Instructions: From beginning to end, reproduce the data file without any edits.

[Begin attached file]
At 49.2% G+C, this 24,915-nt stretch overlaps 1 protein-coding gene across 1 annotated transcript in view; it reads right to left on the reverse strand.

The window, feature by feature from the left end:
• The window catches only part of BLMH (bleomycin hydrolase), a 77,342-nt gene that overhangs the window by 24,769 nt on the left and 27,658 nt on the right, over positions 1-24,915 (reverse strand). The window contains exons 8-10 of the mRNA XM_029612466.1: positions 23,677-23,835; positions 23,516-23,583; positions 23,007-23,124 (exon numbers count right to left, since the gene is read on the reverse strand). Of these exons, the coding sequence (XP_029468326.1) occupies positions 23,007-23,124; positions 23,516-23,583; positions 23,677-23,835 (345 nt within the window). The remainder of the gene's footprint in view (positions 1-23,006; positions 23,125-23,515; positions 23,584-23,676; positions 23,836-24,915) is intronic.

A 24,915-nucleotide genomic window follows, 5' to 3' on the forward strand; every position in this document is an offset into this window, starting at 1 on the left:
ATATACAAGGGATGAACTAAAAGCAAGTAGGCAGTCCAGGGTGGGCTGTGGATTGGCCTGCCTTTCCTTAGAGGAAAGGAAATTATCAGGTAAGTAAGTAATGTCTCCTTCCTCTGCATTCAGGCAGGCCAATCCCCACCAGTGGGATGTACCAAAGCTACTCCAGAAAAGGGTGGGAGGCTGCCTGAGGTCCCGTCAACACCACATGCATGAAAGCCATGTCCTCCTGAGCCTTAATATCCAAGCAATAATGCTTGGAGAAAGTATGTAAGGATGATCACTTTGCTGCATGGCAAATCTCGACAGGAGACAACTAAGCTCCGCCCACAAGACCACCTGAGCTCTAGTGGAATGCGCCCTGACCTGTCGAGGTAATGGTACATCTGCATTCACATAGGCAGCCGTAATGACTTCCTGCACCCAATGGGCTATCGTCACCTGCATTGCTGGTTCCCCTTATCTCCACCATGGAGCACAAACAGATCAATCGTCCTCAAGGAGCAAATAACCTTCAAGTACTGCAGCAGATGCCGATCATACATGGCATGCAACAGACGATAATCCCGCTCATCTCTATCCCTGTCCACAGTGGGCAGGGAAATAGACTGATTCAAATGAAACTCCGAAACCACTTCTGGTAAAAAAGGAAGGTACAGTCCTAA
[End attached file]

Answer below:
At 49.2% G+C, this 24,915-nt stretch overlaps 1 protein-coding gene across 1 annotated transcript in view; it reads right to left on the reverse strand.

The window, feature by feature from the left end:
• The window catches only part of BLMH (bleomycin hydrolase), a 77,342-nt gene that overhangs the window by 24,769 nt on the left and 27,658 nt on the right, over positions 1-24,915 (reverse strand). The window contains exons 8-10 of the mRNA XM_029612466.1: positions 23,677-23,835; positions 23,516-23,583; positions 23,007-23,124 (exon numbers count right to left, since the gene is read on the reverse strand). Of these exons, the coding sequence (XP_029468326.1) occupies positions 23,007-23,124; positions 23,516-23,583; positions 23,677-23,835 (345 nt within the window). The remainder of the gene's footprint in view (positions 1-23,006; positions 23,125-23,515; positions 23,584-23,676; positions 23,836-24,915) is intronic.

A 24,915-nucleotide genomic window follows, 5' to 3' on the forward strand; every position in this document is an offset into this window, starting at 1 on the left:
ATATACAAGGGATGAACTAAAAGCAAGTAGGCAGTCCAGGGTGGGCTGTGGATTGGCCTGCCTTTCCTTAGAGGAAAGGAAATTATCAGGTAAGTAAGTAATGTCTCCTTCCTCTGCATTCAGGCAGGCCAATCCCCACCAGTGGGATGTACCAAAGCTACTCCAGAAAAGGGTGGGAGGCTGCCTGAGGTCCCGTCAACACCACATGCATGAAAGCCATGTCCTCCTGAGCCTTAATATCCAAGCAATAATGCTTGGAGAAAGTATGTAAGGATGATCACTTTGCTGCATGGCAAATCTCGACAGGAGACAACTAAGCTCCGCCCACAAGACCACCTGAGCTCTAGTGGAATGCGCCCTGACCTGTCGAGGTAATGGTACATCTGCATTCACATAGGCAGCCGTAATGACTTCCTGCACCCAATGGGCTATCGTCACCTGCATTGCTGGTTCCCCTTATCTCCACCATGGAGCACAAACAGATCAATCGTCCTCAAGGAGCAAATAACCTTCAAGTACTGCAGCAGATGCCGATCATACATGGCATGCAACAGACGATAATCCCGCTCATCTCTATCCCTGTCCACAGTGGGCAGGGAAATAGACTGATTCAAATGAAACTCCGAAACCACTTCTGGTAAAAAAGGAAGGTACAGTCCTAA